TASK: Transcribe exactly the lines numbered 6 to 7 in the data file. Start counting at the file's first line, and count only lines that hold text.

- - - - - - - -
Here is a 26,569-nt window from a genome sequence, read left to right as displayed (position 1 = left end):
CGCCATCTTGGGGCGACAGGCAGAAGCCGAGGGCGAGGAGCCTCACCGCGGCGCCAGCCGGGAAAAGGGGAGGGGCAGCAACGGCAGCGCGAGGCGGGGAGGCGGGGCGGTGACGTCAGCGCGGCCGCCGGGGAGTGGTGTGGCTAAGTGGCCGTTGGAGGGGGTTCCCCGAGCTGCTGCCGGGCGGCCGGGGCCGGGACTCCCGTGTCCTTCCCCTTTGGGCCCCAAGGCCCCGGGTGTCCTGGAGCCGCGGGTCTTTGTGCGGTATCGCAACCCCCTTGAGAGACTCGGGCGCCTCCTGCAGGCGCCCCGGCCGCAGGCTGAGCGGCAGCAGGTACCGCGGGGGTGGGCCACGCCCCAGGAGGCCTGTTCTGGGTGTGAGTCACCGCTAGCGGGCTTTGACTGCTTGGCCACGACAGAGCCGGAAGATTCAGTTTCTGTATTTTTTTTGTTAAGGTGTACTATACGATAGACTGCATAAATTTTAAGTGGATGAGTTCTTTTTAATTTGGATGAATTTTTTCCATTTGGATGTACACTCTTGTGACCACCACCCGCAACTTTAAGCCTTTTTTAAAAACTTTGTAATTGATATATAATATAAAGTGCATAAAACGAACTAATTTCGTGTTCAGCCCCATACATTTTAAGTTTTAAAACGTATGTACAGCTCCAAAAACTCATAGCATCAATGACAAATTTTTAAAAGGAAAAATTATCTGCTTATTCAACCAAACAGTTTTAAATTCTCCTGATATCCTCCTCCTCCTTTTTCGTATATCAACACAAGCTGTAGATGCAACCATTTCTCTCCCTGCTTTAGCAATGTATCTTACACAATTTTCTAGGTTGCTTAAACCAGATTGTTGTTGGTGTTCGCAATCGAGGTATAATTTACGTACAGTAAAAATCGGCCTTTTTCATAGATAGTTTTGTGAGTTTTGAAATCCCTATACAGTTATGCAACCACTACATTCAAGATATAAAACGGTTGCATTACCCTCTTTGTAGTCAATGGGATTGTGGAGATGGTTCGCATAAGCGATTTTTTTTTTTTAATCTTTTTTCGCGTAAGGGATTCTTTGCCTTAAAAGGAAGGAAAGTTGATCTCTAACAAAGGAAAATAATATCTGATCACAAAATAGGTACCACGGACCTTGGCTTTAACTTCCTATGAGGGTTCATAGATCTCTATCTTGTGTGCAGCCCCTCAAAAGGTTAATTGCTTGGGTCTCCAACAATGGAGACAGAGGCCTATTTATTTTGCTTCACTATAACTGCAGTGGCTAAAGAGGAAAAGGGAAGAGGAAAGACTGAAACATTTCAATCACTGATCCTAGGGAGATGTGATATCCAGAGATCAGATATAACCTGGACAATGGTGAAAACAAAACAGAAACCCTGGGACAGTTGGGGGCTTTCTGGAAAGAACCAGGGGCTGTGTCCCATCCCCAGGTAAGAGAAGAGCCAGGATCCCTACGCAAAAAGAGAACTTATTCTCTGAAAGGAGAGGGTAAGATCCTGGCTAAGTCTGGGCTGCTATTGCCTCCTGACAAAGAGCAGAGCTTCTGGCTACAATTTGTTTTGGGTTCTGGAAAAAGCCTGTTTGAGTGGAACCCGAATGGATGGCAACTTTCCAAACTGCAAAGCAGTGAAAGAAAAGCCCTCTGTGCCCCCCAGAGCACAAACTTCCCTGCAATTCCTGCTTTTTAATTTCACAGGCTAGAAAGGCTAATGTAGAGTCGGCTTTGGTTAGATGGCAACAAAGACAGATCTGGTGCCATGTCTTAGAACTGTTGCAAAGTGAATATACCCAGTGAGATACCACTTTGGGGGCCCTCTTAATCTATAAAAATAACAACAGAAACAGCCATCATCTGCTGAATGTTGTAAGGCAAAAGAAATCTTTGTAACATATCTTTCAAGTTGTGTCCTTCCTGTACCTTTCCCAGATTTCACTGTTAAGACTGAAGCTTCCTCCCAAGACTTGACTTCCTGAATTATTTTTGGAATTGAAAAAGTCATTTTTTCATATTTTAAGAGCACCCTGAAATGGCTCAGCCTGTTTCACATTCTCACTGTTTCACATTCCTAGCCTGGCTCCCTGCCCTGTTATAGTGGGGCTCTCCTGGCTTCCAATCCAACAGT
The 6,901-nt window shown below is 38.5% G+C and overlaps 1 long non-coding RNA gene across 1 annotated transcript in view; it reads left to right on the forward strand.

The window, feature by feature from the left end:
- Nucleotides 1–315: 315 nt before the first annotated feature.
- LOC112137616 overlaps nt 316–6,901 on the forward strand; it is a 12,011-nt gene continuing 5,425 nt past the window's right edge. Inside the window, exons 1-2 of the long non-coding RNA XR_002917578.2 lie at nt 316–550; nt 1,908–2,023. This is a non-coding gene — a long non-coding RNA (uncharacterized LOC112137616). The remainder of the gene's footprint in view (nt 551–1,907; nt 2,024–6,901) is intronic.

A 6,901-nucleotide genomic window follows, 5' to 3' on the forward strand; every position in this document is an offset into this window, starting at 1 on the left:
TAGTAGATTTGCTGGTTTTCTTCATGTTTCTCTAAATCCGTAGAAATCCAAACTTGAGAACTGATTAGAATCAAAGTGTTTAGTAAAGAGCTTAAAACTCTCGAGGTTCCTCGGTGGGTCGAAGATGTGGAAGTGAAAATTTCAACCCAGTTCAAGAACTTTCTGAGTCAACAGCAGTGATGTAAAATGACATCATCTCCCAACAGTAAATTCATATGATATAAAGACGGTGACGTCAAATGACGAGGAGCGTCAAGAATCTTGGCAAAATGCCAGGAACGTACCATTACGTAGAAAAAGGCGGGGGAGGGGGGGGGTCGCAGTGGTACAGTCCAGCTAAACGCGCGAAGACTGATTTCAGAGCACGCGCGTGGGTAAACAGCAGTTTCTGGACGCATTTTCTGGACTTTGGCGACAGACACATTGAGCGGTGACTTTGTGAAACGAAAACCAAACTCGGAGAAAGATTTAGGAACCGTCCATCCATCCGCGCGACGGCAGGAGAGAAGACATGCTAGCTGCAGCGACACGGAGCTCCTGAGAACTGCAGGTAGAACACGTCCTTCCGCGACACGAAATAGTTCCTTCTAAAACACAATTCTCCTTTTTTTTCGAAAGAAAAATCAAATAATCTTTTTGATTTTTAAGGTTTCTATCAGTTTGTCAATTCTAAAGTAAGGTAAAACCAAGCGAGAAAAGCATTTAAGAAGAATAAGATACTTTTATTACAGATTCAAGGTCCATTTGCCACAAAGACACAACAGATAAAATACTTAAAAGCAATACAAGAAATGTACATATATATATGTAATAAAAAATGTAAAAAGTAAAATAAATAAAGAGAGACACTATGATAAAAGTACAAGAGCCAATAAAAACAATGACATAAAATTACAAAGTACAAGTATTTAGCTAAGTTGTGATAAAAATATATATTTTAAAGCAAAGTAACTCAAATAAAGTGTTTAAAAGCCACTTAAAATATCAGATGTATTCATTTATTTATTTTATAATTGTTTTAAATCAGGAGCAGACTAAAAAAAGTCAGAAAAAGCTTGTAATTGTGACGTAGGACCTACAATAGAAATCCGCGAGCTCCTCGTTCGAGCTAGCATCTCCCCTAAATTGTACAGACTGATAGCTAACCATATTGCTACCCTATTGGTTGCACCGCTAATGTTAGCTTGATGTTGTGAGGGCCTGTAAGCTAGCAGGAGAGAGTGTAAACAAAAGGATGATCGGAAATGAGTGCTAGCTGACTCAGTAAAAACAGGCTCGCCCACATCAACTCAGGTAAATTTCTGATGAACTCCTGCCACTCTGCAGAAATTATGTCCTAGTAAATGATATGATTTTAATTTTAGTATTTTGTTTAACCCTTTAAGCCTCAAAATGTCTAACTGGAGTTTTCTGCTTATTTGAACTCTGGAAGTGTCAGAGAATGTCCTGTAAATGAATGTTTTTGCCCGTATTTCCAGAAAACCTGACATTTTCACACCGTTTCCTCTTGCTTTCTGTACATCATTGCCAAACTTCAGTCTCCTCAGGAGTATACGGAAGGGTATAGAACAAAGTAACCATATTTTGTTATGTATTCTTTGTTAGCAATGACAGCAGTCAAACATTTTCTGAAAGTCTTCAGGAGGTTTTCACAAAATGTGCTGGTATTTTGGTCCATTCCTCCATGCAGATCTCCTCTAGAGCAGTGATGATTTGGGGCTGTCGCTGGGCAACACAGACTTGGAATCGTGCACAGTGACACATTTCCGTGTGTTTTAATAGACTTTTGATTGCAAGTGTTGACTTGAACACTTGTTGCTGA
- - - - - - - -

- LOC112137616 overlaps nt 316–6,901 on the forward strand; it is a 12,011-nt gene continuing 5,425 nt past the window's right edge. Inside the window, exons 1-2 of the long non-coding RNA XR_002917578.2 lie at nt 316–550; nt 1,908–2,023. This is a non-coding gene — a long non-coding RNA (uncharacterized LOC112137616). The remainder of the gene's footprint in view (nt 551–1,907; nt 2,024–6,901) is intronic.

A 6,901-nucleotide genomic window follows, 5' to 3' on the forward strand; every position in this document is an offset into this window, starting at 1 on the left: